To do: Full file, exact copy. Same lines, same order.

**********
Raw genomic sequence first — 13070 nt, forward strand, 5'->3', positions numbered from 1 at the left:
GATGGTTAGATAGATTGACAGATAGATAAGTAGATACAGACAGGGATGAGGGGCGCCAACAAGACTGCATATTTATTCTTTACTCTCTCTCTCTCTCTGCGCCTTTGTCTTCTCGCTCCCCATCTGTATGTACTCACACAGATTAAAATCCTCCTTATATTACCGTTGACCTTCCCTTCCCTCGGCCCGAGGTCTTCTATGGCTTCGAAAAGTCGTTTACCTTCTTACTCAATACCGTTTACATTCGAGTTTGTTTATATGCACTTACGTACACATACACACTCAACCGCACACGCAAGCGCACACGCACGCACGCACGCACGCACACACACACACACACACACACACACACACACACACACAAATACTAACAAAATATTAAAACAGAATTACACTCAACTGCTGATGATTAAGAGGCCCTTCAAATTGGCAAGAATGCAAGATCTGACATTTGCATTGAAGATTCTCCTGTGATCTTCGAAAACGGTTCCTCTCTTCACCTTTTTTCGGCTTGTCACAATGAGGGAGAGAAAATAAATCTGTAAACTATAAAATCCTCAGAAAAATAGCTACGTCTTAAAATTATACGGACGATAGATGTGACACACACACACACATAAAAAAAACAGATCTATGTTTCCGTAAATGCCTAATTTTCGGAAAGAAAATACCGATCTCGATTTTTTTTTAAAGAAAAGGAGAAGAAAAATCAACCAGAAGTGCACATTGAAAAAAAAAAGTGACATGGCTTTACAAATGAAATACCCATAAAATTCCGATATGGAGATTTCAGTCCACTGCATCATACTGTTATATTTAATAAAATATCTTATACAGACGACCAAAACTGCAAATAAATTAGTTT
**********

Raw genomic sequence first — 13070 nt, forward strand, 5'->3', positions numbered from 1 at the left:
GATGGTTAGATAGATTGACAGATAGATAAGTAGATACAGACAGGGATGAGGGGCGCCAACAAGACTGCATATTTATTCTTTACTCTCTCTCTCTCTCTGCGCCTTTGTCTTCTCGCTCCCCATCTGTATGTACTCACACAGATTAAAATCCTCCTTATATTACCGTTGACCTTCCCTTCCCTCGGCCCGAGGTCTTCTATGGCTTCGAAAAGTCGTTTACCTTCTTACTCAATACCGTTTACATTCGAGTTTGTTTATATGCACTTACGTACACATACACACTCAACCGCACACGCAAGCGCACACGCACGCACGCACGCACGCACACACACACACACACACACACACACACACACACACACAAATACTAACAAAATATTAAAACAGAATTACACTCAACTGCTGATGATTAAGAGGCCCTTCAAATTGGCAAGAATGCAAGATCTGACATTTGCATTGAAGATTCTCCTGTGATCTTCGAAAACGGTTCCTCTCTTCACCTTTTTTCGGCTTGTCACAATGAGGGAGAGAAAATAAATCTGTAAACTATAAAATCCTCAGAAAAATAGCTACGTCTTAAAATTATACGGACGATAGATGTGACACACACACACACATAAAAAAAACAGATCTATGTTTCCGTAAATGCCTAATTTTCGGAAAGAAAATACCGATCTCGATTTTTTTTTAAAGAAAAGGAGAAGAAAAATCAACCAGAAGTGCACATTGAAAAAAAAAAGTGACATGGCTTTACAAATGAAATACCCATAAAATTCCGATATGGAGATTTCAGTCCACTGCATCATACTGTTATATTTAATAAAATATCTTATACAGACGACCAAAACTGCAAATAAATTAGTTT